Trouble at The Top

Members of Kosovo's provisional government are angry over the international community's refusal to accord them even temporary legitimacy.

Trouble at The Top

Members of Kosovo's provisional government are angry over the international community's refusal to accord them even temporary legitimacy.

While the UN struggles to put together a team to administer Kosovo, the province's Albanians already have their provisional goverment, albeit one which the international community appears not to recognise.


Formed on the basis of a gentlemen's agreement concluded during the Rambouillet talks, under which all political groups were to be included and the prime minister was to be a representative of the Kosovo Liberation Army (KLA), the provisional government became operational soon after the beginning of NATO's bombing campaign against Yugoslavia.


Prime Minister Hashim Thaci and his cabinet have set themselves up in a building in Pristina's central square, which ten years ago was known as the Economic Hall of Kosovo, together with their deputies, advisers, secretaries and bodyguards.


At Rambouillet, the international community welcomed its formation and considered it a step towards unification of Kosovo's many Albanian factions. Now, however, international attitudes appear to have changed.


"Hashim Thaci is not considered as a prime minister in the diplomatic missions here. He is seen as leader of the KLA." says a western diplomat. "The so-called provisional government of Kosovo is being consulted, because they are a real factor in the field, while the other factors, like LDK [the political party of Ibrahim Rugova], are fluid."


According to diplomatic sources who did not wish to be identified, the international community is looking to the Transitional Council of Kosovo-a body created by the UN which includes two representatives of each Albanian political party or faction, two independent Albanian politicians and representatives of Serbs and Turks - as its principal local partner, rather than Thaci's provisional government.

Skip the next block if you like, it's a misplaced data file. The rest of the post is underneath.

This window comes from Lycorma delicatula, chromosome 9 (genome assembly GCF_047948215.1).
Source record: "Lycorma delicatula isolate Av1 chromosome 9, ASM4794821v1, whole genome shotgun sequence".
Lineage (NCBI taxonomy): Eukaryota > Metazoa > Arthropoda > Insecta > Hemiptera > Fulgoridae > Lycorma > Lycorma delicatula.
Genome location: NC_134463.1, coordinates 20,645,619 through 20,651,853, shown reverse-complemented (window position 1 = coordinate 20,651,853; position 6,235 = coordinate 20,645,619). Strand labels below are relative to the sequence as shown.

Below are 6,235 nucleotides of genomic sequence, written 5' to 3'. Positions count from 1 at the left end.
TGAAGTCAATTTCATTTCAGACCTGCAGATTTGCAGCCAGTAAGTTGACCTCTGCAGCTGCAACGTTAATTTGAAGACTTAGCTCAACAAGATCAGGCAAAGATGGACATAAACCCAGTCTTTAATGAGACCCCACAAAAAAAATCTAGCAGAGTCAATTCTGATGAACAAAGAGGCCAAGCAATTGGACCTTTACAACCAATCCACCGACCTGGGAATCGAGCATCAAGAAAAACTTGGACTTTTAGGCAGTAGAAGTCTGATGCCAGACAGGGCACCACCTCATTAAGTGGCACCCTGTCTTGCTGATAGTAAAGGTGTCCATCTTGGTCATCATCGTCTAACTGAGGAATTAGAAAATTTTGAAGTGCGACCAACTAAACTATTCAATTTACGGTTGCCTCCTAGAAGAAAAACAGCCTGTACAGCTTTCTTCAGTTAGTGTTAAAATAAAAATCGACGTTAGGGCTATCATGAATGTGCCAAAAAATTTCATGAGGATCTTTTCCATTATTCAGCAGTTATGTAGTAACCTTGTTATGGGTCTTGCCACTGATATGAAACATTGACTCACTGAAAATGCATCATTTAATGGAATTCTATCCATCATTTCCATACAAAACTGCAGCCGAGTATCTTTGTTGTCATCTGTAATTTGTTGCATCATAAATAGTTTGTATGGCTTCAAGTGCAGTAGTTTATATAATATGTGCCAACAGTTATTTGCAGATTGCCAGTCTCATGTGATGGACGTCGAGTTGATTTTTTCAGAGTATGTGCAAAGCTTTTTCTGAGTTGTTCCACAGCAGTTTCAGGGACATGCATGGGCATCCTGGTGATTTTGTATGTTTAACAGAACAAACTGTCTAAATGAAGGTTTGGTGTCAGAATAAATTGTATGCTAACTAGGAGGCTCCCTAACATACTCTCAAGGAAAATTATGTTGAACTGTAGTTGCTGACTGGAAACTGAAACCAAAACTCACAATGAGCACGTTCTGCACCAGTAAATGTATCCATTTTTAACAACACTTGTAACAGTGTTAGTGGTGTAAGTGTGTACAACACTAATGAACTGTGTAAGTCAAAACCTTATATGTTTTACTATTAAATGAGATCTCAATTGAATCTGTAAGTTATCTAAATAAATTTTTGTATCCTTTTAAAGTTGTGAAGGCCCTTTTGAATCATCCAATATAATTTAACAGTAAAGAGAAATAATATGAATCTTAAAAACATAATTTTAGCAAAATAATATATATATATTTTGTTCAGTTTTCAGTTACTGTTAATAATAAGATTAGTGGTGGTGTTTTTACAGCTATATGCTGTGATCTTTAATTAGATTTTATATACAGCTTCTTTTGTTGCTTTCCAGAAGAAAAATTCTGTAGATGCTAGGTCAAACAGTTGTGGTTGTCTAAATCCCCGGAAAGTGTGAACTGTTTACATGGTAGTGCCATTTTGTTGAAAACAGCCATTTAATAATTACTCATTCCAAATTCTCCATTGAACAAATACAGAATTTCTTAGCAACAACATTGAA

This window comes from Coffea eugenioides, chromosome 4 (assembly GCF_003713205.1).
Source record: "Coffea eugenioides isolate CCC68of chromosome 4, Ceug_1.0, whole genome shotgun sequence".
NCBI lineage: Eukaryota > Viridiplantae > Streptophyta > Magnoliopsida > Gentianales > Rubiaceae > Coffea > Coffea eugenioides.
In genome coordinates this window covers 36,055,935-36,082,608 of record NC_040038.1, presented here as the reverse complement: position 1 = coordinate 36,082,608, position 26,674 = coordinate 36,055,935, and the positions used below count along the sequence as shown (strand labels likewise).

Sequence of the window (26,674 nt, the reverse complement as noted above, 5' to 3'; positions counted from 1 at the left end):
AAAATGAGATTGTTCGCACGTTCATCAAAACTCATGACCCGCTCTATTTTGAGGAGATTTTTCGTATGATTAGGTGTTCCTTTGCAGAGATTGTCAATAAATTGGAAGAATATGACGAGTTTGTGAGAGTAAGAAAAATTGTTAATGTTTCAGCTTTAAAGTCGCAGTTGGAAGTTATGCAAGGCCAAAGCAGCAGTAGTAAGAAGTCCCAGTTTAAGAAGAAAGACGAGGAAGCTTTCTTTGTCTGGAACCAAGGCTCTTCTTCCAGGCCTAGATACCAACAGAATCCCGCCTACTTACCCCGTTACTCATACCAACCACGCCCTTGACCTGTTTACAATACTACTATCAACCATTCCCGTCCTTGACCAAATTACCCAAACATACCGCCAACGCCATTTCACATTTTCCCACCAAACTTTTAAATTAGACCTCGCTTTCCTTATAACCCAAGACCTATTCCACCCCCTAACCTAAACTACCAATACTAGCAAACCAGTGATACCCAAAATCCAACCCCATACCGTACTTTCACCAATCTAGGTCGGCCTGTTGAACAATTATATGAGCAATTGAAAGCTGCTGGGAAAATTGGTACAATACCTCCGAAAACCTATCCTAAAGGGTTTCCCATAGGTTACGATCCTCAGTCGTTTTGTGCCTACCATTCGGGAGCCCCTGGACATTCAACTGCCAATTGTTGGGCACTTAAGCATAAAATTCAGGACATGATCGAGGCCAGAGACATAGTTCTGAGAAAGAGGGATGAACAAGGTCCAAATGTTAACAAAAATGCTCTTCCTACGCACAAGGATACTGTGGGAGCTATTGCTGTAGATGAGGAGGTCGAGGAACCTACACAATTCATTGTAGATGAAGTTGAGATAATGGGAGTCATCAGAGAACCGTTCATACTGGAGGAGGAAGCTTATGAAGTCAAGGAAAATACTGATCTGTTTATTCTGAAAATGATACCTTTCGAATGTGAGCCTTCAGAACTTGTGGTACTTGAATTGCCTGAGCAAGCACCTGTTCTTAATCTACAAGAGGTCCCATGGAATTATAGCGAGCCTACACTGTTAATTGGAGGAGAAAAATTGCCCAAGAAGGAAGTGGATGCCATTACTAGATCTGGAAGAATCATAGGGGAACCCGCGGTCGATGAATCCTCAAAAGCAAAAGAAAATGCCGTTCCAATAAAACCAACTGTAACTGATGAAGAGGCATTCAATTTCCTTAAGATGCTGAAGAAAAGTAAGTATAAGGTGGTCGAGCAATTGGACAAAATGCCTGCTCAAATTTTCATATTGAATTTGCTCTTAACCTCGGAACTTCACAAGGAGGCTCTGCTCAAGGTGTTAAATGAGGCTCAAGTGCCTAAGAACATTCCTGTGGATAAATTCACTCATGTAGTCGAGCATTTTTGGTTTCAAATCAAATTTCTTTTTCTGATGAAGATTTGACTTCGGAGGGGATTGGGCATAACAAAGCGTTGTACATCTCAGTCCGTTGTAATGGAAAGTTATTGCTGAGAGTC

Moreover, the UN intends using this body for consultative purposes to get a feeling for public opinion, not for decision-making.


This attitude frustrates Kosovo's would-be new rulers in the provisional government.


"We are trying to impose ourselves with all the political means and democratic methods. We are making an effort to prove that we can govern too," says Bilal Sherifi, Thaci's chief adviser.


"Many times we feel like we're being used," another government official says. "I feel like a minister under an international protectorate."


Meanwhile, ordinary people in Kosovo are focusing on finding missing loved ones, rebuilding their properties and picking up the pieces of their former lives. As a result, most are apothetic about developments on the Albanian political scene and what may or may not be happening between Ibrahim Rugova and Hashim Thaci.


"I know that foreigners are here and that they will take the decisions. Luckily, someone who is not Albanian will now be boss in town", says a citizen of Pristina.


Garentina Kraja is a journalist with Pristina daily Koha Ditore.


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